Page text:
Lightburn running on Masso

I am in the process of setting up my Endurance 10W DPSS laser to run on a Sherline Mill, the mill is running a proprietary version of Masso Gen 2 controller. As such (the proprietary nature) it does not support dynamic PWM but rather I have an external PWM controller. Will Lightburn work with this in GRBL mode or do I need to change to a controller that will allow for lightburn to control the PWM?

I’m not familiar with the Masso Gen 2 controller but if it can reasonably emulate GRBL then you may be able to use GRBL-M3 which is intended for order GRBL versions that don’t support variable power.

It claims to be grbl compatible from what I can tell from the site.

It is setup for a CNC so it does have some type of ‘spindle’ or ‘speed’ (power) control and it must be ‘dynamic’. Probably applicable to lasers.

Software needs to control your lasers power, so a manual control will really be difficult for anything other than a ‘line’.

Have you tried Lightburn on it?


I am awaiting delivery of the laser (due this Friday) then I have to design a mount to take the place of the spindle. The spindle control was limited to VFD even though the G2 controller will support both VFD and PWM. The question is if my external PWM is connected, can I run with presetting the power and simply turning the laser on and off with gcode. Will this break using your software?

Many of these lasers work that way. One of the reasons the gcode stream can be so long.

To have a more precise answer I think one of the Lightburn people should probably answer you. Maybe someone does something similar here.

I have a grbl laser and cnc and my original laser didn’t have pwm, it relied totally on grbl code.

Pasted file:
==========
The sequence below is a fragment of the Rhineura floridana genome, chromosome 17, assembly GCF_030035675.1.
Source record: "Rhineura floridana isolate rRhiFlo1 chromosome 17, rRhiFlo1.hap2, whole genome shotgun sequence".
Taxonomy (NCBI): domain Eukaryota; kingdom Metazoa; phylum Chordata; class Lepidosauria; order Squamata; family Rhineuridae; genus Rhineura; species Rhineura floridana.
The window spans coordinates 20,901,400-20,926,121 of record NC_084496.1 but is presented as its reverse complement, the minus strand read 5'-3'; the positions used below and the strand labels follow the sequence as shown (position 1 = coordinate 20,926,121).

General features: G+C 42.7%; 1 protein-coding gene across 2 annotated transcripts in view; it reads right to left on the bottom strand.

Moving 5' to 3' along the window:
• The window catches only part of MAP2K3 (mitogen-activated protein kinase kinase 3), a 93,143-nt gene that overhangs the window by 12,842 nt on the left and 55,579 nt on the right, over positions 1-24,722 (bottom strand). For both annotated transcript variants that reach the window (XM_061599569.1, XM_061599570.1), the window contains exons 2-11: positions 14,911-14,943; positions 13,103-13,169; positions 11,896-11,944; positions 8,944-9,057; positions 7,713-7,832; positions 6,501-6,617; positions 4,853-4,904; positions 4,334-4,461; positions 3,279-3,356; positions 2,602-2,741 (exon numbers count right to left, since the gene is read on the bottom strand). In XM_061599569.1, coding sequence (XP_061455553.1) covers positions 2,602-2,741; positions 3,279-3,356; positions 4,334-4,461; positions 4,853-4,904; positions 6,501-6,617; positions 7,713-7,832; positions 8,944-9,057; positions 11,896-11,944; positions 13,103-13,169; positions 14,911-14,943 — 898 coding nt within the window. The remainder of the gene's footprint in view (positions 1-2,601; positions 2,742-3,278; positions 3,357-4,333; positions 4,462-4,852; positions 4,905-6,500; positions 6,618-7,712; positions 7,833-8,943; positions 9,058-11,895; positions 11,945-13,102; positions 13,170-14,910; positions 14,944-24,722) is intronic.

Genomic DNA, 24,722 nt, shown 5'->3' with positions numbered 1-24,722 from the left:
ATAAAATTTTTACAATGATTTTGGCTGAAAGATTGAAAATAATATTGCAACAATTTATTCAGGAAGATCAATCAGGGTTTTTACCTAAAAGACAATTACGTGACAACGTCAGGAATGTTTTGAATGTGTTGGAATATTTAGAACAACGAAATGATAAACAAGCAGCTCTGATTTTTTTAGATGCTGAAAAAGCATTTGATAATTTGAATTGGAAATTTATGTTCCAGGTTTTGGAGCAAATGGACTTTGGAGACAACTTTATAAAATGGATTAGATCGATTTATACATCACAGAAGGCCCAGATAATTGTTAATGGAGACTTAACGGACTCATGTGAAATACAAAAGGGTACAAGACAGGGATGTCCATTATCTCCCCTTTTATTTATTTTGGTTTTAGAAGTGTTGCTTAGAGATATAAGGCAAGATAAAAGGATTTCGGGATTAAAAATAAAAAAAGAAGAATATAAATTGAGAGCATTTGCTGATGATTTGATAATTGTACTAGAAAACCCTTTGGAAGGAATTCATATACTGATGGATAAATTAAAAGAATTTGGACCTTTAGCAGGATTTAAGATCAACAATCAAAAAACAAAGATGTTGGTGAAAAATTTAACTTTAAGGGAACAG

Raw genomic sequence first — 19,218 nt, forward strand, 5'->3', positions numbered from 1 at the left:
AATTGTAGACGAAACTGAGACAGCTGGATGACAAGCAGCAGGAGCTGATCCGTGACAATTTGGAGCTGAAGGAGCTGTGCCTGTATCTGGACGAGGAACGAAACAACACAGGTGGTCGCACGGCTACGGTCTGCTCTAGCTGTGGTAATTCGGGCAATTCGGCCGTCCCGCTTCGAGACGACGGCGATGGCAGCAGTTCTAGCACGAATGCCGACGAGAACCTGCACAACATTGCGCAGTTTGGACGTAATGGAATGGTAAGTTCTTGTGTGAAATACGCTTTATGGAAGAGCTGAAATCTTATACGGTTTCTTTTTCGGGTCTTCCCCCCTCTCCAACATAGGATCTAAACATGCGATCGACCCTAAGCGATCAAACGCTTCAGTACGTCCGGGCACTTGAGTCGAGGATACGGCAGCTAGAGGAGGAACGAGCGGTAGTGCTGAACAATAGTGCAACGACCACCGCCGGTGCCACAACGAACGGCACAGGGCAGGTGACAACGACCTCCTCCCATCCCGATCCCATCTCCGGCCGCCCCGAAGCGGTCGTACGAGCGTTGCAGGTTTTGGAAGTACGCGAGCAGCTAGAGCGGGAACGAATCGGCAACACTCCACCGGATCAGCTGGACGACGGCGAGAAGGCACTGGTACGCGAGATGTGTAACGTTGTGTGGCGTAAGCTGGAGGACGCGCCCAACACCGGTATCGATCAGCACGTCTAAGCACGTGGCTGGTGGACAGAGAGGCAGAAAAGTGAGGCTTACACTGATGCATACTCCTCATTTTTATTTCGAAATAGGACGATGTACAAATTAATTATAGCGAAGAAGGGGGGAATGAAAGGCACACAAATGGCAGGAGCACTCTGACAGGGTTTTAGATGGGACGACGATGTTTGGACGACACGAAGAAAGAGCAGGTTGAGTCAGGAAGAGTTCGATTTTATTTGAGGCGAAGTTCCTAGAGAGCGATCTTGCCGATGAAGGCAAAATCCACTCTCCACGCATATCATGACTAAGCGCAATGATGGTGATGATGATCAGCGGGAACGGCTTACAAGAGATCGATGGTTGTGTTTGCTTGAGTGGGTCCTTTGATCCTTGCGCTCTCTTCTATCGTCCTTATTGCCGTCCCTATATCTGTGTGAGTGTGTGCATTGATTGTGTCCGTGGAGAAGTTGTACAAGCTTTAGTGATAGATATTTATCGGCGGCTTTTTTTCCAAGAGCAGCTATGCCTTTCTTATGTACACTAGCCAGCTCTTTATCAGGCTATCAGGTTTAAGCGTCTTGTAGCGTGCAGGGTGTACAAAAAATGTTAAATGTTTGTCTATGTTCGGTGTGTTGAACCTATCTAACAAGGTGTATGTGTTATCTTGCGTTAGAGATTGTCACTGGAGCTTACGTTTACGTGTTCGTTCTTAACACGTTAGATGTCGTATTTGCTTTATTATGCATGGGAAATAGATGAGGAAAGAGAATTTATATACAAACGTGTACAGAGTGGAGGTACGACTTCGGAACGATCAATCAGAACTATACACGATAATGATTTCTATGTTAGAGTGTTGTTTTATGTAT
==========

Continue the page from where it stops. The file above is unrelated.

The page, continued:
So just looked at some documentation from MASSO. As you say, the controller can in fact provide PWM.

Spindle Control

MASSO provides 0~10v, PWM and STEP/DIR control signals to control a variety of VFD and DC spindle and Servo or stepper drivesstrong text

If this is the case is there any reason you can’t directly drive the Endurance laser from the controller? I don’t see the need to have the VFD involved in the laser process. Or am I missing something?

The issue is this is a bespoke application for Sherline, they have a proprietary motor speed control that uses a feed from the Masso running VFD. Because they have no need for PWM they chose not to implement it. I have been told if I want to separate the main board from the full size daughter card, solder wires to points on the Masso controller then route those signals out I can probably have PWM, if I do not screw up. If it comes to the point that an external PWM will not work for running gcode that Fusion 360 creates (and I will have to edit the living bejesus out of it) then I am prepared to CNC up my manual DRO mill using BuildBotics or Acorn Controller. I am leaning toward the BuildBotics as it is a clean product having the stepper drivers built into the box rather than requiring a second box like my Masso. That,and like the Masso that it has its own processor so a PC is not required to run and finally that it has status LCD display is really talking to me. I just have to sell this to my better half. The controller, the limit switches, the addition of an NC ready kit will be a major selling job.